Av (July 17, 2015)
The Molad for Av is Thursday, July 16th at 3:39 pm and 7 chalakim.
Rosh Hodesh Av is Thursday evening, July 16th and Friday July 17th.
The Fast of Tisha B’Av is on Saturday night July 25th and Sunday July 26th. The 9th of Av itself, falls out on Shabbat July 25th, and therefore the fast is delayed to Saturday night and Sunday, rather than on fasting on Shabbat (Friday night and Saturday).
Rosh Hodesh, High Speed Wireless Communication and Cyber Fraud in the Days of the Sanhedrin
In the Talmud in Masechet Rosh HaShanah on page 22b, we learn that when the Sanhedrin declared it was Rosh Hodesh, high speed wireless communication was used to notify all of the people that Rosh Hodesh had begun. This was done by lighting a fire on certain designated mountaintops. Lookout people who were stationed on other mountaintops would see that this fire was lit, and would light their own fire. Successive fires were lit on more mountaintops until the Jewish people as far away as Babylonia were notified that it was Rosh Hodesh. This practice continued until the first case of Cyber Fraud was detected. The Samarians began lighting fires at the wrong time, and the Jewish people mistakenly thought that Rosh Hodesh was declared. Once these fake notifications were detected, the Sanhedrin took measures to improve security and implemented a more secure communication protocol. Instead of lighting fires, messengers were dispatched to spread the word that Rosh Hodesh was declared. This increase in security, lowered the communication speed severely, and led to the adoption of two days of Yom Tov in Jewish communities outside of Israel. The method of using messengers for announcing Rosh Hodesh continued until approximately the year 360 C.E. (4119 on the Jewish Calendar) when the perpetual Jewish Calendar that we use today was established by Hillel the Elder.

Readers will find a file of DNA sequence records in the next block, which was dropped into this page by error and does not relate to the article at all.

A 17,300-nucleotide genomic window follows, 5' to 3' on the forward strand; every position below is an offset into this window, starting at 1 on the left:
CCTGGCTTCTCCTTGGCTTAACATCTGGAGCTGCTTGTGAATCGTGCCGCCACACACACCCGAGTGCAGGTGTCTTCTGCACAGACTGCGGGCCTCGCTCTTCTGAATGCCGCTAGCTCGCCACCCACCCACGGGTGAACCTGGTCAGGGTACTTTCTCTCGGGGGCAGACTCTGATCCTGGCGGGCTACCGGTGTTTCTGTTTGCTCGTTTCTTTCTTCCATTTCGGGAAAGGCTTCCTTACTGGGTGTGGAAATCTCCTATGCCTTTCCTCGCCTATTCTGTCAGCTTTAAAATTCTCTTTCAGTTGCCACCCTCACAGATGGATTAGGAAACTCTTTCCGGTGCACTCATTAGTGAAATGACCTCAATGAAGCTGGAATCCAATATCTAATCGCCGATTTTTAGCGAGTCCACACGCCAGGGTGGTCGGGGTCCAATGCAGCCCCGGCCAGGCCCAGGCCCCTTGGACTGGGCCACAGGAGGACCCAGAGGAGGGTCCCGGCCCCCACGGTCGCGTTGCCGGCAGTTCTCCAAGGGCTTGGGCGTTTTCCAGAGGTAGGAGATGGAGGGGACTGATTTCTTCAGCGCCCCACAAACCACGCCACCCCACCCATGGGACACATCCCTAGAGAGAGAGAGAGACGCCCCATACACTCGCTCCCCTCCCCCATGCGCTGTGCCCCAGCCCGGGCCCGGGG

The Structure of the Current Jewish Calendar
The Jewish Calendar is a Luni-Solar calendar. The months are determined by the moon, while the days are determined by the sun, and the years are adjusted to the solar calendar, so that the holidays fall in the right season.
In order to adjust to the solar calendar, some years in the Jewish Calendar have 12 months, while others have 13 months. The years that have 13 months are considered leap years. In every 19 year cycle of the Jewish Calendar, there are 12 regular years, and 7 leap years. The leap years are in the 3rd, 6th, 8th, 11th, 14th, 17th and 19th years of the cycle.
A lunar month is approximately 29 ½ days, but a real month must have a whole number of days. As mentioned in the Sivan blog entry, months of the Jewish Calendar are either 29 or 30 days long.
A regular year can have 353, 354 or 355 days, and a leap year can have 383, 384 or 385 days.
Each month, except Heshvan and Kislev always have the same number of days. Heshvan and Kislev can have either 29 or 30 days. The months generally alternate between 29 and 30 days, as follows:
Nisan – 30, Iyar – 29, Sivan – 30, Tammuz – 29, Av – 30, Elul – 29, Tishrei – 30
Heshvan – 29 or 30, Kislev – 29 or 30, Tevet – 29, Shevat – 30, Adar I – 30, Adar / Adar II – 29
A year that has 354 or 384 days is called “Kesidrah” (regular). Heshvan has 29 days and Kislev has 30 days.A year that has 353 or 383 days is called “Chaserah” (missing). Heshvan and Kislev both have 29 days.A year that has 355 or 385 days is called “Shelemah” (full). Heshvan and Kislev both have 30 days.
For those of you who will be fasting on Tisha B’av, I wish you a meaningful and easy fast.
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